City infrastructure maintenance manager Harminder Singh outlined the two short-term options for coastal protection works on about 280m of the beach at last week’s council briefing session.
The first, which administration recommended, would involve building a 4.5m high sloping revetment of sandbags and cost $2.813 million.
Above the sand bags there would be a batter slope, stabilised with fibre matting and revegetation, and it would make Frederick Stubbs Park 7m wide at the northern end, expanding to 15m to the south.
The second option would also require a revetment in the same location with the same dimensions, with the addition of a 9.2m limestone retaining wall between the sandbags and park.
That option would make the park about 12m wide at the northern end and 26m wide at the southern end.
Mr Singh said the first option was about $600,000 cheaper than the second and allowed for flexibility in the future.
‘Any work that we do here now should be adaptable to the ultimate option,’ he said.
‘To construct this (limestone) wall, we will have to pretty much dig up the whole park. If the revetments have to be changed (for future works) the wall will have to remain with no value to the erosion problem.’
As there would not be much space for a playground in the park under option one, Mr Singh said the City could investigate creating a playground area in the grassed area north of the car park access road using funds allocated to an access path to Quinns Beach.
He said each geo-synthetic sandbag was 2.5m long and 1m wide, weighed 4 tonnes and designed to withstand wave action.
According to Mr Singh, the sandbag revetment was designed to last five years but similar structures in other sites were in place for 12 years, with the potential to last another five.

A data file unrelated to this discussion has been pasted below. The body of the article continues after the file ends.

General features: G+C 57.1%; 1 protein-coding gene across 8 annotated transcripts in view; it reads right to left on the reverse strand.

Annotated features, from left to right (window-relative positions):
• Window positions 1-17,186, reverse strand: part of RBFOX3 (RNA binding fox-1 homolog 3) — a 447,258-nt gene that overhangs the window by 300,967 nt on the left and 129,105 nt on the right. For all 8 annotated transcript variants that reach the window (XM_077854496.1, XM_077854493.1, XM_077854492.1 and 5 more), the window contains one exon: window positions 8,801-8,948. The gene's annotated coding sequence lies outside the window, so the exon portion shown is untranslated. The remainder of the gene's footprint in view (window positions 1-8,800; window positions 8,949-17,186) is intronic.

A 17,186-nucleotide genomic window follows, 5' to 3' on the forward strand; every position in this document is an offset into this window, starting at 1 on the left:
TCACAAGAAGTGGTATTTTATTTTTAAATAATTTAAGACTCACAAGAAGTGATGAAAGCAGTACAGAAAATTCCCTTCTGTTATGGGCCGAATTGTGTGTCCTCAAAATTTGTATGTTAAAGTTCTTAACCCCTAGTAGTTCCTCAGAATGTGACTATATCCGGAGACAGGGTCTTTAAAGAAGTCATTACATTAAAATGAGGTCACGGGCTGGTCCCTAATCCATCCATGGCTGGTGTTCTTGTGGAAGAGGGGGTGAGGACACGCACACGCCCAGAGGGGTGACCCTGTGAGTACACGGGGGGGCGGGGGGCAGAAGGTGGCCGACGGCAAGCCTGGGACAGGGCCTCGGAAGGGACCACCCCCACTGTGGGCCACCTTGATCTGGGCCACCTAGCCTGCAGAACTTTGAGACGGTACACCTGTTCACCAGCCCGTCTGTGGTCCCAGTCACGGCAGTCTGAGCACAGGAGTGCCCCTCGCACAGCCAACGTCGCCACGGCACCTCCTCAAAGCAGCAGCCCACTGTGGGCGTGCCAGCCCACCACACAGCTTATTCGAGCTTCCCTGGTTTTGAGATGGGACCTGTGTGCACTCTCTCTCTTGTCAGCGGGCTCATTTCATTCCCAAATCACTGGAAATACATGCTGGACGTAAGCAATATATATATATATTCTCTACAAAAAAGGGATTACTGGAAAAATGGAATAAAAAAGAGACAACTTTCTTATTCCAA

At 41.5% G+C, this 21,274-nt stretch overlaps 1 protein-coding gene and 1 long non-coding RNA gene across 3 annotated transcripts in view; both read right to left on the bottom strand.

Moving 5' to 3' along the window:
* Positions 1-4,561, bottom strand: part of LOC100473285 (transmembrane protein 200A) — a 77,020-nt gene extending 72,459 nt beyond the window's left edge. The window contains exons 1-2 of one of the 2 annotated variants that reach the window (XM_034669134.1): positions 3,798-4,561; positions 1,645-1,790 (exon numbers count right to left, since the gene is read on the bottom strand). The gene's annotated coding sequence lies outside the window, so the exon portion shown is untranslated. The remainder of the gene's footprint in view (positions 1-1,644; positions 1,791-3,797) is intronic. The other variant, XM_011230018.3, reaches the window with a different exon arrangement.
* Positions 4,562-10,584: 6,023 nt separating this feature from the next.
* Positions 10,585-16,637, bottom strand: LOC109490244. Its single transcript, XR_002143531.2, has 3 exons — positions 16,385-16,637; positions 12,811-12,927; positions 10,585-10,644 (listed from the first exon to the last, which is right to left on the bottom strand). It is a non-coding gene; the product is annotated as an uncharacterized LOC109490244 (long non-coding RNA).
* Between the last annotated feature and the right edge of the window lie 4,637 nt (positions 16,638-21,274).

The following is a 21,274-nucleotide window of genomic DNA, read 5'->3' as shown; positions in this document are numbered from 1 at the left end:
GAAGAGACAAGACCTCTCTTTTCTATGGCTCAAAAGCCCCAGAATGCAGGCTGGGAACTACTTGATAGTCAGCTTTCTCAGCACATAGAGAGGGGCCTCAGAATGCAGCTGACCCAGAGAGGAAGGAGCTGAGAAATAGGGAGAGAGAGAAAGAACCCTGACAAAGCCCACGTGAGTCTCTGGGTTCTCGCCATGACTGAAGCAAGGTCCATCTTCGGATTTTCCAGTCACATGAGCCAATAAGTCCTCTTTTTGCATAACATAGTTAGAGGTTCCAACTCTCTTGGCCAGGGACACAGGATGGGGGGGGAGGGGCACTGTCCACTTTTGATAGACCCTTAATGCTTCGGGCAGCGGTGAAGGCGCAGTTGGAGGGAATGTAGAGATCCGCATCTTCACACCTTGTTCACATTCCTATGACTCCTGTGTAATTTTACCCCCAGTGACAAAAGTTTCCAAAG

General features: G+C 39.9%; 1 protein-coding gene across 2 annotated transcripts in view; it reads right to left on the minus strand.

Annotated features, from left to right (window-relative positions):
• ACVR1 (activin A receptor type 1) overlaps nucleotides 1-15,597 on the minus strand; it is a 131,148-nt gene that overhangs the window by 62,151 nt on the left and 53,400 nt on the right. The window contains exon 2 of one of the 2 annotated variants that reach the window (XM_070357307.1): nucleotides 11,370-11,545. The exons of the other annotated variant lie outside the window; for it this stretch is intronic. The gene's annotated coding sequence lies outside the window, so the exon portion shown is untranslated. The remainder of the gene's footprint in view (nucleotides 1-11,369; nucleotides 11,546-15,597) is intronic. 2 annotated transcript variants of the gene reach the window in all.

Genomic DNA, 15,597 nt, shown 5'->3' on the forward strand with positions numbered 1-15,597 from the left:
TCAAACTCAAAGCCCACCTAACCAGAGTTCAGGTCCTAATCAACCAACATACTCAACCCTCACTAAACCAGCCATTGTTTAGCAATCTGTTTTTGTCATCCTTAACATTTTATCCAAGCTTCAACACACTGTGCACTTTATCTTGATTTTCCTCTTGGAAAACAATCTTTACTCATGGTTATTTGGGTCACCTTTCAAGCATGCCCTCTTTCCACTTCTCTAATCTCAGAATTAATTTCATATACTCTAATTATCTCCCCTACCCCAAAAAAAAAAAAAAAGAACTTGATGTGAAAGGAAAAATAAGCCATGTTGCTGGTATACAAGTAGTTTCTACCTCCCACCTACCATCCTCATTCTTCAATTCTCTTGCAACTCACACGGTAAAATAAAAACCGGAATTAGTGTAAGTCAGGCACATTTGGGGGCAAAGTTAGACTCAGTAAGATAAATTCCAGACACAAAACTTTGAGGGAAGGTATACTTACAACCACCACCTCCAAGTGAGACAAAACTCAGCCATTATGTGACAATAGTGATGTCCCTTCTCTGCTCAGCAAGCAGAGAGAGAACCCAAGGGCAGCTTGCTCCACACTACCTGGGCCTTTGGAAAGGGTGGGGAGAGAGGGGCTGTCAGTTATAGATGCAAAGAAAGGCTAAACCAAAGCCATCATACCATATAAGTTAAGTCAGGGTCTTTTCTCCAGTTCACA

He said the City had submitted an application for funds to the Department of Transport, having listed $1 million of state funding and $1 million of municipal funding for the project in 2014-15 in its 10-year capital works program.
Mr Singh said the City could also use funds from its strategic projects reserve without affecting the current capital works program because its balance was higher than anticipated.
‘Subject to council decision and allocation of funds, the coastal protection works are best undertaken during the forthcoming summer months (February to April, 2014), followed by revegetation works during May or June, 2014,’ his report said.
Replying to Mayor Tracey Robert’s question about the limestone wall’s vulnerability, Mr Singh said the revetment and a 7m buffer would have to fail before the wall would be undermined.
Nat Sangalli, a founder of the online campaign, Save Our Foreshore Quinns Beach, asked how construction vehicles would access the beach.
Mr Singh said the contractors appointed through a tender process this month would have to explain how they would access the site, but he expected it would be from the southern end.